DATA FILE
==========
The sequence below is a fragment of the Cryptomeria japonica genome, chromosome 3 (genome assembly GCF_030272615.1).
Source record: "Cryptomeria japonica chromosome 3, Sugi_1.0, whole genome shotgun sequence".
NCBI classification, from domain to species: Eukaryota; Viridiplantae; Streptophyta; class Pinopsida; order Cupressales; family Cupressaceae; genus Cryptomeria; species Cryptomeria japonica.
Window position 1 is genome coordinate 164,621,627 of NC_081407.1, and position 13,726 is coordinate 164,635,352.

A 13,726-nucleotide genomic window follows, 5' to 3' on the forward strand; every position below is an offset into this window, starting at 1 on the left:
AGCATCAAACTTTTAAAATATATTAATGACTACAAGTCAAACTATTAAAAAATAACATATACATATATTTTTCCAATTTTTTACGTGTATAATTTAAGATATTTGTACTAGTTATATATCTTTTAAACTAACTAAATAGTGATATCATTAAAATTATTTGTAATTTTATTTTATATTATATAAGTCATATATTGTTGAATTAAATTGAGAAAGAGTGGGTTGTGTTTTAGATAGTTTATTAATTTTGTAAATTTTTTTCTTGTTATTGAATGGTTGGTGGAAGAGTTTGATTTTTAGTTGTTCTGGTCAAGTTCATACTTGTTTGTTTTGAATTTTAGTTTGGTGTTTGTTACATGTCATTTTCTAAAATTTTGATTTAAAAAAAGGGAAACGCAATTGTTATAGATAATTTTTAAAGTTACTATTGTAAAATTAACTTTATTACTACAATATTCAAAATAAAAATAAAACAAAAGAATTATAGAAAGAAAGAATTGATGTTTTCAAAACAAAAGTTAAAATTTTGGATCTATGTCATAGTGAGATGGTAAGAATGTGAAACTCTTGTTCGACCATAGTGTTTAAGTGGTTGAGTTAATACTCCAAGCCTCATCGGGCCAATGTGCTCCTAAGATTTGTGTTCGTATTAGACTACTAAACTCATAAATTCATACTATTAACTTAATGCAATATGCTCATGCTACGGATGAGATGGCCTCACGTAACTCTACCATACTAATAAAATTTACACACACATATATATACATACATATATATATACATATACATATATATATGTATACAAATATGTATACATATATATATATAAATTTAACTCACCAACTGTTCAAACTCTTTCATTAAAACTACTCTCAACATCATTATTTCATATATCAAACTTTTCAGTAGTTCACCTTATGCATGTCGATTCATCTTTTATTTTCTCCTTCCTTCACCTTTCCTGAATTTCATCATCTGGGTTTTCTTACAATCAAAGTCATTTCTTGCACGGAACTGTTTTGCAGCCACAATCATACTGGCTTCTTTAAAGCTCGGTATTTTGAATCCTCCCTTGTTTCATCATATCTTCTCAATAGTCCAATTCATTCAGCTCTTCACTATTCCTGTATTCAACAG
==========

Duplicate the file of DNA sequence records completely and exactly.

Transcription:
The sequence below is a fragment of the Cryptomeria japonica genome, chromosome 3 (genome assembly GCF_030272615.1).
Source record: "Cryptomeria japonica chromosome 3, Sugi_1.0, whole genome shotgun sequence".
NCBI classification, from domain to species: Eukaryota; Viridiplantae; Streptophyta; class Pinopsida; order Cupressales; family Cupressaceae; genus Cryptomeria; species Cryptomeria japonica.
Window position 1 is genome coordinate 164,621,627 of NC_081407.1, and position 13,726 is coordinate 164,635,352.

A 13,726-nucleotide genomic window follows, 5' to 3' on the forward strand; every position below is an offset into this window, starting at 1 on the left:
AGCATCAAACTTTTAAAATATATTAATGACTACAAGTCAAACTATTAAAAAATAACATATACATATATTTTTCCAATTTTTTACGTGTATAATTTAAGATATTTGTACTAGTTATATATCTTTTAAACTAACTAAATAGTGATATCATTAAAATTATTTGTAATTTTATTTTATATTATATAAGTCATATATTGTTGAATTAAATTGAGAAAGAGTGGGTTGTGTTTTAGATAGTTTATTAATTTTGTAAATTTTTTTCTTGTTATTGAATGGTTGGTGGAAGAGTTTGATTTTTAGTTGTTCTGGTCAAGTTCATACTTGTTTGTTTTGAATTTTAGTTTGGTGTTTGTTACATGTCATTTTCTAAAATTTTGATTTAAAAAAAGGGAAACGCAATTGTTATAGATAATTTTTAAAGTTACTATTGTAAAATTAACTTTATTACTACAATATTCAAAATAAAAATAAAACAAAAGAATTATAGAAAGAAAGAATTGATGTTTTCAAAACAAAAGTTAAAATTTTGGATCTATGTCATAGTGAGATGGTAAGAATGTGAAACTCTTGTTCGACCATAGTGTTTAAGTGGTTGAGTTAATACTCCAAGCCTCATCGGGCCAATGTGCTCCTAAGATTTGTGTTCGTATTAGACTACTAAACTCATAAATTCATACTATTAACTTAATGCAATATGCTCATGCTACGGATGAGATGGCCTCACGTAACTCTACCATACTAATAAAATTTACACACACATATATATACATACATATATATATACATATACATATATATATGTATACAAATATGTATACATATATATATATAAATTTAACTCACCAACTGTTCAAACTCTTTCATTAAAACTACTCTCAACATCATTATTTCATATATCAAACTTTTCAGTAGTTCACCTTATGCATGTCGATTCATCTTTTATTTTCTCCTTCCTTCACCTTTCCTGAATTTCATCATCTGGGTTTTCTTACAATCAAAGTCATTTCTTGCACGGAACTGTTTTGCAGCCACAATCATACTGGCTTCTTTAAAGCTCGGTATTTTGAATCCTCCCTTGTTTCATCATATCTTCTCAATAGTCCAATTCATTCAGCTCTTCACTATTCCTGTATTCAACAG